“We’re envisioning the same type of attention to building system details in detention facilities,” says Carr. “The pandemic changed the way we approach airborne transmission, and our healthcare designs set the standard for other types of high-density living spaces like detention centers.”

Maximizing educational design strategies for justice facilities

People in custody are significantly less likely to have completed high school or its equivalent than those in the general population. Most state prisons provide educational programs for detainees, which includes basic education, high school courses, or vocational training. Nearly two-thirds of state prison inmates with learning disabilities did not complete high school or a GED. Providing educational resources for detainees is an important factor as justice facility design transforms from incarceration to rehabilitation and restoration.

Incorporating flex space

It’s important to note that in today’s schools, every room is multi-purpose. Instead of a lecture-driven approach, teaching now prioritizes collaboration and group work. Modern classrooms are designed for flexibility depending on the instructor’s needs and the day’s lesson. Likewise, progressive justice facilities should recognize the value of flexible spaces to accommodate all types of detainee learning challenges.

As a recognized high school designer, Treanor works with administrators, teachers, students, and community members to create educational spaces that blend traditional curriculum with career technical education (CTE) that provide a pathway for students beyond graduation, says Stephanie Evans, Treanor Education studio principal.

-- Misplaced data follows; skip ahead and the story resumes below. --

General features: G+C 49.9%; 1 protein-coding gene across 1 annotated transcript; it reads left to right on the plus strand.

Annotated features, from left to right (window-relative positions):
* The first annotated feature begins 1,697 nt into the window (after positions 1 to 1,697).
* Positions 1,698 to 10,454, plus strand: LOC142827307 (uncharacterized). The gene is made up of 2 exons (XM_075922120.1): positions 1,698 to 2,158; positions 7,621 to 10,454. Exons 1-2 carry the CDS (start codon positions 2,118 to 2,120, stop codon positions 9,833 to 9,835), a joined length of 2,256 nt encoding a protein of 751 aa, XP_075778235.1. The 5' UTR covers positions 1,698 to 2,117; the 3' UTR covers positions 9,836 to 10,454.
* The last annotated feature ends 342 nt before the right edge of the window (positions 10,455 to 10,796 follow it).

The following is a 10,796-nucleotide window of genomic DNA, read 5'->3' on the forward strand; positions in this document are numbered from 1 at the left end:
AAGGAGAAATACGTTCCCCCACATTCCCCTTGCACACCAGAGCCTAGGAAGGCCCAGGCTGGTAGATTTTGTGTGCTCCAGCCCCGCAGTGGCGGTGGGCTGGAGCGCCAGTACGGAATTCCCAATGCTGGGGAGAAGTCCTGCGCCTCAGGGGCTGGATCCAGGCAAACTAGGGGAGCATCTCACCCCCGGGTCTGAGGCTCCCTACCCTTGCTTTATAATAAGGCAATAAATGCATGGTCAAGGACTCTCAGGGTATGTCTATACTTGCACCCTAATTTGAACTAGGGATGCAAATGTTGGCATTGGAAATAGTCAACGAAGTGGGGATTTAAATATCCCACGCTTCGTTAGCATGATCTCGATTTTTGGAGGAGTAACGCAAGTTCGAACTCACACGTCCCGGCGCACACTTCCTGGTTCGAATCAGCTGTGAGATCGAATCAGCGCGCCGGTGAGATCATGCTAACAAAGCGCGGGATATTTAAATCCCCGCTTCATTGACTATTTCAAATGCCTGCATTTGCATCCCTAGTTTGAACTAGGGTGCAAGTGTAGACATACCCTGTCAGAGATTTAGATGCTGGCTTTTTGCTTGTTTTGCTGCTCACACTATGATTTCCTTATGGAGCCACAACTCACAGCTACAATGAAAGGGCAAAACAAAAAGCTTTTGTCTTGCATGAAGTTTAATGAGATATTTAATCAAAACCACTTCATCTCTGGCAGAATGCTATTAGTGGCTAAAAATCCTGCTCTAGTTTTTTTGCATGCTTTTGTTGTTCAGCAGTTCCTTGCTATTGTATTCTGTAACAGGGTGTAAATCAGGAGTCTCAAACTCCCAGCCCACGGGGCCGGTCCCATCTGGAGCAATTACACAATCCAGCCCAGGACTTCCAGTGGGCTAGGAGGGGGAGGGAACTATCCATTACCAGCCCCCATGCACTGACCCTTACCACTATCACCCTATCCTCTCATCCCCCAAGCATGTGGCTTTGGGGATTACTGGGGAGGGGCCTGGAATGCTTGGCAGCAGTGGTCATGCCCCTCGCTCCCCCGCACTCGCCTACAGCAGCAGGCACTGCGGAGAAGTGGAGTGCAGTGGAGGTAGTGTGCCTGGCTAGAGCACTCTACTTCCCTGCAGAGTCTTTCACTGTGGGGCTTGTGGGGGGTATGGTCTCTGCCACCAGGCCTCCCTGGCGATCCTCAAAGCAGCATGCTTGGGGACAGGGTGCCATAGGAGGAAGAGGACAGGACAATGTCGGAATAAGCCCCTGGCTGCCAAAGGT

“We design each space to accommodate a variety of equipment requirements that can be changed as student preferences adapt to in-demand careers. Every space is a learning space, and many high schools are now providing training and hands-on learning. We see the opportunity to design similar types of classroom and learning spaces in detention facilities to provide residents with in-demand skills for life after detention.”

Enhancing safety and security

Detention facilities are moving toward more dynamic environments that promote wellbeing and allow for greater movement and interaction for the detainee population, but that cannot come at the expense of safety and security.

School administrators have also become experts on safety and security—it is a $3 billion a year industry. Schools, by nature, involve a high level of activity and movement, but modern schools integrate interior and exterior visibility, transparency, video monitoring, and calming design to create secure environments.

Detention facilities and schools share many security strategies, such as interior and exterior visibility, position monitors, cameras, and electronic access, says Stephanie.

“While security is paramount at a detention facility, we can apply school practices to reduce staff and resident stress as we design facilities that focus on rehabilitation and restoration.”

Stephanie Evans, PK-12 Education studio Principal at Treanor

“We make sure the facility is secure with condensed security zones because non-secure zones are healthier when they are focused on recovery, rehabilitation, and education.

“Just like schools are designed for the learner’s success, we’re seeing detention facility solutions that are more livable and tied back to mental wellness,” she says.